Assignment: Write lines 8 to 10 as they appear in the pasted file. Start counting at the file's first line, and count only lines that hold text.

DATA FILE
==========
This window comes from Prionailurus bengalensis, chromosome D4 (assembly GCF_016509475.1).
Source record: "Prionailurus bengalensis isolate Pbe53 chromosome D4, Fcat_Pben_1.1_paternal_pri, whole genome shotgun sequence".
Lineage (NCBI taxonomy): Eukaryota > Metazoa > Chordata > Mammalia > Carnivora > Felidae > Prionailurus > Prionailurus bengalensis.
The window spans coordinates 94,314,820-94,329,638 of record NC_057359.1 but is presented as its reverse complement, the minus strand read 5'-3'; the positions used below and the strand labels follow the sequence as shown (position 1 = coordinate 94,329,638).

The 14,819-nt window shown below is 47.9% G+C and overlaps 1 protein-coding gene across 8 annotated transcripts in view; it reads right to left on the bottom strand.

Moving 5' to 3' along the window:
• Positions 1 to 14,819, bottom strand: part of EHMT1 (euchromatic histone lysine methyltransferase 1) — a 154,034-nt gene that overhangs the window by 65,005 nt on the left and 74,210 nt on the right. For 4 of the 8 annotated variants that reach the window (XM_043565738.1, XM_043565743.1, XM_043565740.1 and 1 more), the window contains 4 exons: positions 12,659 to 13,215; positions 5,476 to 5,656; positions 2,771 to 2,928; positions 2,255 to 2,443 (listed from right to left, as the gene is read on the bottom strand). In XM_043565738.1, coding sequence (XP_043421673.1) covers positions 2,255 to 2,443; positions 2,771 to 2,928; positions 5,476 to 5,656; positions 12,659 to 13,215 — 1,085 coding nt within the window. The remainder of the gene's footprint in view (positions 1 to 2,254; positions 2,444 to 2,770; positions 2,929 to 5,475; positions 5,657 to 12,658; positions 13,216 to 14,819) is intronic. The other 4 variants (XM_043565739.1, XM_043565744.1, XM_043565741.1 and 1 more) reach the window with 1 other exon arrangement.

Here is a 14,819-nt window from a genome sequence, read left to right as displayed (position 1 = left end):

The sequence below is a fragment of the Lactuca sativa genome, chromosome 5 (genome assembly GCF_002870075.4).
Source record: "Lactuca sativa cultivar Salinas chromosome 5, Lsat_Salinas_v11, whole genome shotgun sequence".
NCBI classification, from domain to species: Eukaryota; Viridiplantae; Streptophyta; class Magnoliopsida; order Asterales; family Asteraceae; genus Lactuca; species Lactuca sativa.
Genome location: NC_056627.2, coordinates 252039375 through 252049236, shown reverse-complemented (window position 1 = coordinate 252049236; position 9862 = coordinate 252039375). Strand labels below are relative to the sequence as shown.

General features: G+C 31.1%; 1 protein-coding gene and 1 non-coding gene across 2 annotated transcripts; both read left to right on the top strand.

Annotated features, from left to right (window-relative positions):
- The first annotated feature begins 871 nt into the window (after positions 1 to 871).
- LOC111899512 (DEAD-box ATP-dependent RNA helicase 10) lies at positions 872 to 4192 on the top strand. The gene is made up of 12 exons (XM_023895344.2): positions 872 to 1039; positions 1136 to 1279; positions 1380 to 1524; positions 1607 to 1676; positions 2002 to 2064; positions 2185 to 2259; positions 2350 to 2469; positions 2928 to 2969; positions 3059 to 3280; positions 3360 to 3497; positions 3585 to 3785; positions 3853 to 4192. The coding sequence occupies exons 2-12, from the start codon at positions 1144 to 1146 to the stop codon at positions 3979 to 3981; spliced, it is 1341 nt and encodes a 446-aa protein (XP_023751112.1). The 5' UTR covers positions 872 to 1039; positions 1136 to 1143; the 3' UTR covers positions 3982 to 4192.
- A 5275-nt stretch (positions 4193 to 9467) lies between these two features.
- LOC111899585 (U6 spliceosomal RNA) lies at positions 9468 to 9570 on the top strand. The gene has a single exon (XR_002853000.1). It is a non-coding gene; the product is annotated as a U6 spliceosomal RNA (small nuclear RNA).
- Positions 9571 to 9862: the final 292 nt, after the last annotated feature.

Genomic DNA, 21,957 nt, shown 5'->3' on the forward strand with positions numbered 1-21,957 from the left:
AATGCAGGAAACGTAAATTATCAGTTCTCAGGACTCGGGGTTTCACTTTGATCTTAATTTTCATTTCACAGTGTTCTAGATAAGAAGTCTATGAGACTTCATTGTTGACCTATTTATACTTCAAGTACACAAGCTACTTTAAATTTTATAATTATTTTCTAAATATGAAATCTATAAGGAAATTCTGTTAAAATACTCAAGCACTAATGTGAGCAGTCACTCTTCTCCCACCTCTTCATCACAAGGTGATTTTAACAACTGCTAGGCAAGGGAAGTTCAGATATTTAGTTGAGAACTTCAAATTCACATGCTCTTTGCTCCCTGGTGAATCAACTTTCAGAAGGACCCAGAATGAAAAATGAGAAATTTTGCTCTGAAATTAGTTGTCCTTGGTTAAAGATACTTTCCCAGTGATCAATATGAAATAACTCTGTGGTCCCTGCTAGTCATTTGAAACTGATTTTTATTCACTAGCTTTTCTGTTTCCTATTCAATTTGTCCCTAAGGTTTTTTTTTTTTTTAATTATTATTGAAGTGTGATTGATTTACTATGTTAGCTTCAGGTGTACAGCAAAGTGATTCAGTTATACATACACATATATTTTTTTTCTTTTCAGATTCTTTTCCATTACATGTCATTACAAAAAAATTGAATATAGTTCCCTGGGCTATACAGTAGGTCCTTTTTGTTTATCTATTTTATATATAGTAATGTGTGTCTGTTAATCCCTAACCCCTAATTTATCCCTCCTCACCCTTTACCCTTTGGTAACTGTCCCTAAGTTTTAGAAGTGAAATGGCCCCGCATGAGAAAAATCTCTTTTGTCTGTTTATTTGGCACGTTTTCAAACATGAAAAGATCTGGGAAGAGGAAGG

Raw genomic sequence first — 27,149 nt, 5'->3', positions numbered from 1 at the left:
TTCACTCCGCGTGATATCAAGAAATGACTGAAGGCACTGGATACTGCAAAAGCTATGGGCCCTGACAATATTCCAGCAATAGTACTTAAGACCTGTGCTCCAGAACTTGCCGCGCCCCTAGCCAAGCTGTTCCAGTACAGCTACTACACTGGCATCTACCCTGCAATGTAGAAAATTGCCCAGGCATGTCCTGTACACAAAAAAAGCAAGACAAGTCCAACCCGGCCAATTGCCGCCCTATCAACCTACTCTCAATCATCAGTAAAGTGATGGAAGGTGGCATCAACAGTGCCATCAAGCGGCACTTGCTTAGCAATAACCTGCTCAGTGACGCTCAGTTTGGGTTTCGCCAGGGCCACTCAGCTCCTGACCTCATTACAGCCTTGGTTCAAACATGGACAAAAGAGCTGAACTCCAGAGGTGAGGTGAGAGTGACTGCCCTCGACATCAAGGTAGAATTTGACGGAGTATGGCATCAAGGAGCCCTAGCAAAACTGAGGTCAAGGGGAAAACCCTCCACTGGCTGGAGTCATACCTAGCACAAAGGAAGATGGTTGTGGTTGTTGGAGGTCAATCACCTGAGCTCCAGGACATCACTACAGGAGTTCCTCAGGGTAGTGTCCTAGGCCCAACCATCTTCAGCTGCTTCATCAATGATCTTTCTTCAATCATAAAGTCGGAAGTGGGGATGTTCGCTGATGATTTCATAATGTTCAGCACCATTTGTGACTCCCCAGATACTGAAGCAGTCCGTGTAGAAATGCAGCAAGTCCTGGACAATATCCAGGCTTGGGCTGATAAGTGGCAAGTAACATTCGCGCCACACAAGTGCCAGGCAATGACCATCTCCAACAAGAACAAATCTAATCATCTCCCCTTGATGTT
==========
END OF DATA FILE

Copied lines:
Here is a 14,819-nt window from a genome sequence, read left to right as displayed (position 1 = left end):

The sequence below is a fragment of the Lactuca sativa genome, chromosome 5 (genome assembly GCF_002870075.4).
Source record: "Lactuca sativa cultivar Salinas chromosome 5, Lsat_Salinas_v11, whole genome shotgun sequence".